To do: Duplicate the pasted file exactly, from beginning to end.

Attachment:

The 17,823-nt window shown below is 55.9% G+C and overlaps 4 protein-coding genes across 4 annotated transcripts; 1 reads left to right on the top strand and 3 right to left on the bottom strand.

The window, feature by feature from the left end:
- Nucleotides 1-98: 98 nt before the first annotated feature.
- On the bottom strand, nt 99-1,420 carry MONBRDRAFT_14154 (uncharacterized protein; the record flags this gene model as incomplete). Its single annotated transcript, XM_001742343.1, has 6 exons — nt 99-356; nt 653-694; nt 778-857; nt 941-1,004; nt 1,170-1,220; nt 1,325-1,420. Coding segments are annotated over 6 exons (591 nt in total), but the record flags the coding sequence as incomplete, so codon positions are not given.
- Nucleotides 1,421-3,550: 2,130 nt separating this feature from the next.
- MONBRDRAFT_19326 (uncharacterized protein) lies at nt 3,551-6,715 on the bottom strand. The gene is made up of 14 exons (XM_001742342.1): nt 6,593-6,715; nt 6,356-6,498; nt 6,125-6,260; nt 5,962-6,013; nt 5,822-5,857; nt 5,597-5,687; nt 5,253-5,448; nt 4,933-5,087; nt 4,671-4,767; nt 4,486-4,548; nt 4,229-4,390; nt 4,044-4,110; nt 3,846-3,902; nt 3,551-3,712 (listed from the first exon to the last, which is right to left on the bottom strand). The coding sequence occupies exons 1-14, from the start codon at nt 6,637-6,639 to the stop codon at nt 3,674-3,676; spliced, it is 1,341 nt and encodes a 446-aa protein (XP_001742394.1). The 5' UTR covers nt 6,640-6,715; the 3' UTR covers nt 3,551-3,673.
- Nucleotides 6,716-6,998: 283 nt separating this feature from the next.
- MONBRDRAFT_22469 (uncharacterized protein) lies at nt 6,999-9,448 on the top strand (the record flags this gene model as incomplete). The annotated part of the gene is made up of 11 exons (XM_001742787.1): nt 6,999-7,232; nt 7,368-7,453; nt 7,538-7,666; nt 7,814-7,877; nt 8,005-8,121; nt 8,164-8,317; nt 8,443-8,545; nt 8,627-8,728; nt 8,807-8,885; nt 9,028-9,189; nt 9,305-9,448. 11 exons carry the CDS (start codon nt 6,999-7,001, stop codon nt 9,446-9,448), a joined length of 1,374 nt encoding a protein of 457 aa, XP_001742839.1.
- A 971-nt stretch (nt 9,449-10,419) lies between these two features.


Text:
The 17,823-nt window shown below is 55.9% G+C and overlaps 4 protein-coding genes across 4 annotated transcripts; 1 reads left to right on the top strand and 3 right to left on the bottom strand.

The window, feature by feature from the left end:
- Nucleotides 1-98: 98 nt before the first annotated feature.
- On the bottom strand, nt 99-1,420 carry MONBRDRAFT_14154 (uncharacterized protein; the record flags this gene model as incomplete). Its single annotated transcript, XM_001742343.1, has 6 exons — nt 99-356; nt 653-694; nt 778-857; nt 941-1,004; nt 1,170-1,220; nt 1,325-1,420. Coding segments are annotated over 6 exons (591 nt in total), but the record flags the coding sequence as incomplete, so codon positions are not given.
- Nucleotides 1,421-3,550: 2,130 nt separating this feature from the next.
- MONBRDRAFT_19326 (uncharacterized protein) lies at nt 3,551-6,715 on the bottom strand. The gene is made up of 14 exons (XM_001742342.1): nt 6,593-6,715; nt 6,356-6,498; nt 6,125-6,260; nt 5,962-6,013; nt 5,822-5,857; nt 5,597-5,687; nt 5,253-5,448; nt 4,933-5,087; nt 4,671-4,767; nt 4,486-4,548; nt 4,229-4,390; nt 4,044-4,110; nt 3,846-3,902; nt 3,551-3,712 (listed from the first exon to the last, which is right to left on the bottom strand). The coding sequence occupies exons 1-14, from the start codon at nt 6,637-6,639 to the stop codon at nt 3,674-3,676; spliced, it is 1,341 nt and encodes a 446-aa protein (XP_001742394.1). The 5' UTR covers nt 6,640-6,715; the 3' UTR covers nt 3,551-3,673.
- Nucleotides 6,716-6,998: 283 nt separating this feature from the next.
- MONBRDRAFT_22469 (uncharacterized protein) lies at nt 6,999-9,448 on the top strand (the record flags this gene model as incomplete). The annotated part of the gene is made up of 11 exons (XM_001742787.1): nt 6,999-7,232; nt 7,368-7,453; nt 7,538-7,666; nt 7,814-7,877; nt 8,005-8,121; nt 8,164-8,317; nt 8,443-8,545; nt 8,627-8,728; nt 8,807-8,885; nt 9,028-9,189; nt 9,305-9,448. 11 exons carry the CDS (start codon nt 6,999-7,001, stop codon nt 9,446-9,448), a joined length of 1,374 nt encoding a protein of 457 aa, XP_001742839.1.
- A 971-nt stretch (nt 9,449-10,419) lies between these two features.